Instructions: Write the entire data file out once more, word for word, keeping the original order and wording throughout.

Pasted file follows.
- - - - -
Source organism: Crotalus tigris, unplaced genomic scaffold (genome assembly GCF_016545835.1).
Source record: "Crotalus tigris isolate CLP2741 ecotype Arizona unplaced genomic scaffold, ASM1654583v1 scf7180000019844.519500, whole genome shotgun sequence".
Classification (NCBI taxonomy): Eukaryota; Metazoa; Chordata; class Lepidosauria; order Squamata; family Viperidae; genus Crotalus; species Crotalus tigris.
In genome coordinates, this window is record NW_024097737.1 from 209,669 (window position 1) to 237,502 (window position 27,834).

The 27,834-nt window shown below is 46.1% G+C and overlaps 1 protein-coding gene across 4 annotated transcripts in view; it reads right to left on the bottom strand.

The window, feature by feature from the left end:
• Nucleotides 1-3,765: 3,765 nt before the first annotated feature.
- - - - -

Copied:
Source organism: Crotalus tigris, unplaced genomic scaffold (genome assembly GCF_016545835.1).
Source record: "Crotalus tigris isolate CLP2741 ecotype Arizona unplaced genomic scaffold, ASM1654583v1 scf7180000019844.519500, whole genome shotgun sequence".
Classification (NCBI taxonomy): Eukaryota; Metazoa; Chordata; class Lepidosauria; order Squamata; family Viperidae; genus Crotalus; species Crotalus tigris.
In genome coordinates, this window is record NW_024097737.1 from 209,669 (window position 1) to 237,502 (window position 27,834).

The 27,834-nt window shown below is 46.1% G+C and overlaps 1 protein-coding gene across 4 annotated transcripts in view; it reads right to left on the bottom strand.

The window, feature by feature from the left end:
• Nucleotides 1-3,765: 3,765 nt before the first annotated feature.